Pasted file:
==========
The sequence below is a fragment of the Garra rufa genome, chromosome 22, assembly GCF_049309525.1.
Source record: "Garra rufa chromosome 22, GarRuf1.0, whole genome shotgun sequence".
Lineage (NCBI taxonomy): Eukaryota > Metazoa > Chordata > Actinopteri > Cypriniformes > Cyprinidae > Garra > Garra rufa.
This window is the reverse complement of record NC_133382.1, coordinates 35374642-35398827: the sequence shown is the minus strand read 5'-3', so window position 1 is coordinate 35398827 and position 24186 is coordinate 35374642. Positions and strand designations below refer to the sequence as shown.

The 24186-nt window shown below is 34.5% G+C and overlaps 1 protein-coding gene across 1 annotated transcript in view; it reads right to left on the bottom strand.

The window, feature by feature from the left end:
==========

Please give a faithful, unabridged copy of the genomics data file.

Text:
The sequence below is a fragment of the Garra rufa genome, chromosome 22, assembly GCF_049309525.1.
Source record: "Garra rufa chromosome 22, GarRuf1.0, whole genome shotgun sequence".
Lineage (NCBI taxonomy): Eukaryota > Metazoa > Chordata > Actinopteri > Cypriniformes > Cyprinidae > Garra > Garra rufa.
This window is the reverse complement of record NC_133382.1, coordinates 35374642-35398827: the sequence shown is the minus strand read 5'-3', so window position 1 is coordinate 35398827 and position 24186 is coordinate 35374642. Positions and strand designations below refer to the sequence as shown.

The 24186-nt window shown below is 34.5% G+C and overlaps 1 protein-coding gene across 1 annotated transcript in view; it reads right to left on the bottom strand.

The window, feature by feature from the left end: